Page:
Moving on to Security, you can set whitelist (High) or blacklist (Medium) conditional connections, and unconditional (Low) connection. In the next tab, you can block IPs for repeated failed logins for a certain period of time: 5 mins, 30 mins, 1 hour, 1 day, forever. You can even upload an SSL certificate to allow a secured, encrypted connection to the NAS.


The TS-459U-RP support notifications by email, informing you of important errors, warnings and system changes. In the first Notification tab, you can set up the SMTP settings to use the login details of an existing email account.


You can also have notifications sent to your mobile phone (cell phone) via SMS text message. In this case, you would need an account with an online SMS service like Clickatel.


On the last tab in the Notification section, you can select whether to receive alert and warning message by email and/or SMS text message.


To ensure the emails will be sent correctly, you can fire off a test email. The NAS confirms a sent email with a "Successful" bar at the top of the WebUI screen. At the top of the email message, you have the server name and IP, and the date/time of the alert.


As you would guess, an error alert is something severe like a hard drive failing or being unplugged, whereas a warning alert is more along the lines of an informative message for a system status change.


Under Power Management, you can reboot or power down the NAS. To power the NAS back on, you could either press the power button on the front, or enable the Wake on LAN setting to power the NAS up remotely over the network. In the event of a power failure, you can decide here whether the NAS remains off, turns back on, or resumes the power state it was in at the time of the power failure. The last section in Power Management lets you schedule turning the NAS on or off, and restarting the NAS. For the day, you have options of specific days of the week, daily, weekday (Monday to Friday) or weekend (Saturday and Sunday). The time for each scheduled event can be set to a specific minute during the day. In this way, you can build up fairly complex power schedules for the NAS to meet the required availability periods, and save power by shutting the NAS down when it would not be accessed (e.g. weekends in an office environment, weekday night-times in a domestic setup.


The Network Recycle Bin section is fairly self-explanatory; you can enable or disable it, and delete all the files held in it. Normally, when a file is deleted from a network share with read/write access, the file is deleted and not placed in the local computer's Recycle Bin. This feature provides a fail-safe for accidentally deleting a file, and is therefore a handy feature, especially if inexperienced users have read/write access to a network share. When you enable the Recycle Bin, it takes a little while to activate; when you empty the Network Recycle Bin, it asks you to confirm file deletion, thus providing another failsafe level against data loss due to user error.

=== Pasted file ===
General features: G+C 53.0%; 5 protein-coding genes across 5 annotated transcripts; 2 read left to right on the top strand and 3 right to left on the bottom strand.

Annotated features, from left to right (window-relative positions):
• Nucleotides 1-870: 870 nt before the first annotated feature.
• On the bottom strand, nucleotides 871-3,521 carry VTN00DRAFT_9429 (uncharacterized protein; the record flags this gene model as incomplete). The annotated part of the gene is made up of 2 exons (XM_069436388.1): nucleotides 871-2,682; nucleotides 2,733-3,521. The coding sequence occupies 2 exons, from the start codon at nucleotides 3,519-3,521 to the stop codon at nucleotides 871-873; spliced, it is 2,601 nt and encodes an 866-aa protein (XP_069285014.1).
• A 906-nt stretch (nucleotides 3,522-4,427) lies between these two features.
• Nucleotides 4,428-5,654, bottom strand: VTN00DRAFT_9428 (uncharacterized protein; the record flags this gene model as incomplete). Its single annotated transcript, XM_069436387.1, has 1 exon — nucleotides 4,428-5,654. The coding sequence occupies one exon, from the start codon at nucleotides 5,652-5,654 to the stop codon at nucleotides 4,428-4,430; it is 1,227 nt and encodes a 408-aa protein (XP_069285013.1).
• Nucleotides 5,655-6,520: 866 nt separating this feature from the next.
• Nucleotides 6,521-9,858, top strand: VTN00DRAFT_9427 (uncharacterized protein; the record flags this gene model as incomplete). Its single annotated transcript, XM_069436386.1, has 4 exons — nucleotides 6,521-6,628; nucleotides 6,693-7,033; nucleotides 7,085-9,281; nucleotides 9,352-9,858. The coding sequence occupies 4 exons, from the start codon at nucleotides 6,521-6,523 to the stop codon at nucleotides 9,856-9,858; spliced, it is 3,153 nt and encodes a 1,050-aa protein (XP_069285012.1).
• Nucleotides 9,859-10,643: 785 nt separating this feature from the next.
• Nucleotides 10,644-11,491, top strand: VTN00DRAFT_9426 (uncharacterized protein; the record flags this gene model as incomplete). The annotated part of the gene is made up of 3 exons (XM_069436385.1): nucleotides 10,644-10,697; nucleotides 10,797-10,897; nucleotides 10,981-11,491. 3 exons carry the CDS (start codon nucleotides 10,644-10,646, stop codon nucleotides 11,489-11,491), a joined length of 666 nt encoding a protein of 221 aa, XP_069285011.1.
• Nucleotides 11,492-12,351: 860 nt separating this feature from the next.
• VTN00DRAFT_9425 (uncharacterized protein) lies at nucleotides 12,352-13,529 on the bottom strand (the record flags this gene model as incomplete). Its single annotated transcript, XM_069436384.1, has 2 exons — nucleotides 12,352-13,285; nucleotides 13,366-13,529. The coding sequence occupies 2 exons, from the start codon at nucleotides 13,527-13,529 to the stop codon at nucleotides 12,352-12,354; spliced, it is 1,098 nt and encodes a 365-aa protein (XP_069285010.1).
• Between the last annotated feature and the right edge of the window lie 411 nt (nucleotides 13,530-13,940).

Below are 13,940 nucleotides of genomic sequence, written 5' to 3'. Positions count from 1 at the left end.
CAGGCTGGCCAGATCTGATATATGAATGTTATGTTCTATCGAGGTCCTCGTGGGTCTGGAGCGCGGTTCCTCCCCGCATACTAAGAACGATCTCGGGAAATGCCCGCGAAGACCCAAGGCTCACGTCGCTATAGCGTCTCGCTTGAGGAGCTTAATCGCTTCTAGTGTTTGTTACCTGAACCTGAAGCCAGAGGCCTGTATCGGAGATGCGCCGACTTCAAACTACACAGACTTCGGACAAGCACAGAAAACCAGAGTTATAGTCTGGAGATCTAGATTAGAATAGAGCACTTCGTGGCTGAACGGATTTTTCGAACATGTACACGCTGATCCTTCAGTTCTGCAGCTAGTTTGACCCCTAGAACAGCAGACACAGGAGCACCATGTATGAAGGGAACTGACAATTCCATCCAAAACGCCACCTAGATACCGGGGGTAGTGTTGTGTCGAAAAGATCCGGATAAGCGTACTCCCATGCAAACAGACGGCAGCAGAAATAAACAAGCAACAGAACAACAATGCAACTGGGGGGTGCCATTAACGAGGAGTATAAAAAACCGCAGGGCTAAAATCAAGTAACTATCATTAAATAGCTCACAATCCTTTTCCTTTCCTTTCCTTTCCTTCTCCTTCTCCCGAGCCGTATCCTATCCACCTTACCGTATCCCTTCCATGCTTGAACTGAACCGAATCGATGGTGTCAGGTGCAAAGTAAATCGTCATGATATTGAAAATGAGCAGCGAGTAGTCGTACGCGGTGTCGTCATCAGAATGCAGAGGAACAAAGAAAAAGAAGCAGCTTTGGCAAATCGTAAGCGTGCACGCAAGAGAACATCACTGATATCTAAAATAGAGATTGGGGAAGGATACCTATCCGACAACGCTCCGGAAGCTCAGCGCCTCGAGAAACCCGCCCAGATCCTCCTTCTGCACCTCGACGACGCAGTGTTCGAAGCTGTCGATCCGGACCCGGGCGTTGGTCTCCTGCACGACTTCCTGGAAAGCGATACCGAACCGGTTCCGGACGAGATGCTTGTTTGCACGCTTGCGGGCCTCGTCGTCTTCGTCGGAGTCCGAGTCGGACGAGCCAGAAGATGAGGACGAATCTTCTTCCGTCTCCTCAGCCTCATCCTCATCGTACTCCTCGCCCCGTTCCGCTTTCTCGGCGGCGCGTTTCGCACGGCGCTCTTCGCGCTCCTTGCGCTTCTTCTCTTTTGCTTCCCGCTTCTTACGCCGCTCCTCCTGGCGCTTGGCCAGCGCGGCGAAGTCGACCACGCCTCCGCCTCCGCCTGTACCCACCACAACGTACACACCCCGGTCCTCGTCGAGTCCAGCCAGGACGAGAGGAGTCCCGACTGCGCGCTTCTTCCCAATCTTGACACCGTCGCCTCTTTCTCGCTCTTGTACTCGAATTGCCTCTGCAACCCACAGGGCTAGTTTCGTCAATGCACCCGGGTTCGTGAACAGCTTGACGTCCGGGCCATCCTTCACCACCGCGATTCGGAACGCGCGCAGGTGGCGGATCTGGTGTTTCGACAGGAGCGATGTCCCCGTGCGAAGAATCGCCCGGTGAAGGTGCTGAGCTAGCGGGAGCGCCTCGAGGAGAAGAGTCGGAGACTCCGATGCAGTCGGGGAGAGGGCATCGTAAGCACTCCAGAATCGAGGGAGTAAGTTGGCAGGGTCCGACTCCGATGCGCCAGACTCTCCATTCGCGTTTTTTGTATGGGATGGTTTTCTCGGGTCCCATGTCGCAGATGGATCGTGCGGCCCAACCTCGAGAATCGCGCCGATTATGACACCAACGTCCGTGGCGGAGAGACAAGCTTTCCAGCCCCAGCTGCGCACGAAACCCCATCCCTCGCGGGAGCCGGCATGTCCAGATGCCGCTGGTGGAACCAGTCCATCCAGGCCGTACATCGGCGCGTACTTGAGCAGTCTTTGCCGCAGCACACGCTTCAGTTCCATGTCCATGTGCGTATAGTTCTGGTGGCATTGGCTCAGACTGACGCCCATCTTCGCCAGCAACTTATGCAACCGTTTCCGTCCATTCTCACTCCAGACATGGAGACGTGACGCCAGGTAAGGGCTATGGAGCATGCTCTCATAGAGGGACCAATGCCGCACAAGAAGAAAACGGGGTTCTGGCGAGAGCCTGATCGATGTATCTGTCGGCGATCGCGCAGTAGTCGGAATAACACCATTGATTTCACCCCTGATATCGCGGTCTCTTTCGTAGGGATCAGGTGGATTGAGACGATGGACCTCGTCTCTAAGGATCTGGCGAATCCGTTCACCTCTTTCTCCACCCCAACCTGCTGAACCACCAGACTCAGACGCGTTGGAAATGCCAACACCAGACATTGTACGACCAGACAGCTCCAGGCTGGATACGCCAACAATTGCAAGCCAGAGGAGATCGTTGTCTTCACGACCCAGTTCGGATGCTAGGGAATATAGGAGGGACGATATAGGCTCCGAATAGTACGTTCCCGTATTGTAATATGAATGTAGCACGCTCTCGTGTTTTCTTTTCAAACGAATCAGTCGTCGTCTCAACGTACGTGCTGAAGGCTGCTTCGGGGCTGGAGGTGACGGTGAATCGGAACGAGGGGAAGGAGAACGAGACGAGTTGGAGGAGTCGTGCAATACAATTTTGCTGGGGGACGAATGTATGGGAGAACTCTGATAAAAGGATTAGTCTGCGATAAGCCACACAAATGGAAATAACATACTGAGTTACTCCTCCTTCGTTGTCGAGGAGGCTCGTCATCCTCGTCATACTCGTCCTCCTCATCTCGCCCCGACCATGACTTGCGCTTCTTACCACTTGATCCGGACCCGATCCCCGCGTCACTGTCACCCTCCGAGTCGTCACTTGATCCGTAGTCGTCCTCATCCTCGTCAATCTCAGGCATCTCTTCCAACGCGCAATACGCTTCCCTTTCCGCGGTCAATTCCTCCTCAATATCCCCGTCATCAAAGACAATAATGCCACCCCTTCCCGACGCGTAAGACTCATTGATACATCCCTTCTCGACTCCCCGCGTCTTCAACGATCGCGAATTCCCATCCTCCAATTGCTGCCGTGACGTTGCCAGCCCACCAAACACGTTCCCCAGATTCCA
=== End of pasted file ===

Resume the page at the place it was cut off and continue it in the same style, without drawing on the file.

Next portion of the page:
When you have the NAS fully configured, or are about to perform a firmware upgrade, you should use the Backup System Settings section to save a settings file that you can later use to restore all the settings of the NAS. Most notably is the ability to restore user account settings, something that would be very difficult or laborious to do manually. There is no control over the filename of the backup, and it is simply called backupdata.bin. I think it would have made a bit more sense to append the date (YYMMDD) to the filename, both for unique naming purposes, and easy sorting of a number of different backup files. However, at least the filename lets you know the purpose of its contents.


In System Logs, you can view the System Events that have occurred. This list of events can be filtered to show all events, information, warnings, and errors.


In the System Connection Logs tab, you can enable logging of different types of connection and file access to the NAS. So, you can keep track of which users are connecting to the NAS, by which method of connection, and any resources that have been accessed.


The On-line Users tab lets you view the same type of information as the System Connection Logs, but only lists users actively connected to the NAS. In the last tab, you can set up the logs to be saved remotely. This would be useful for scenarios where the TS-459U-RP is amongst many other servers that are centrally managed.


The Firmware Upgrade page is very straightforward. You just browse to the (unzipped) firmware image, and click Update The System.


Restoring the NAS to the default settings is often handy if you need to reconfigure the system extensively, and want to start from a clean slate rather than deleting users, groups, shared folders, etc.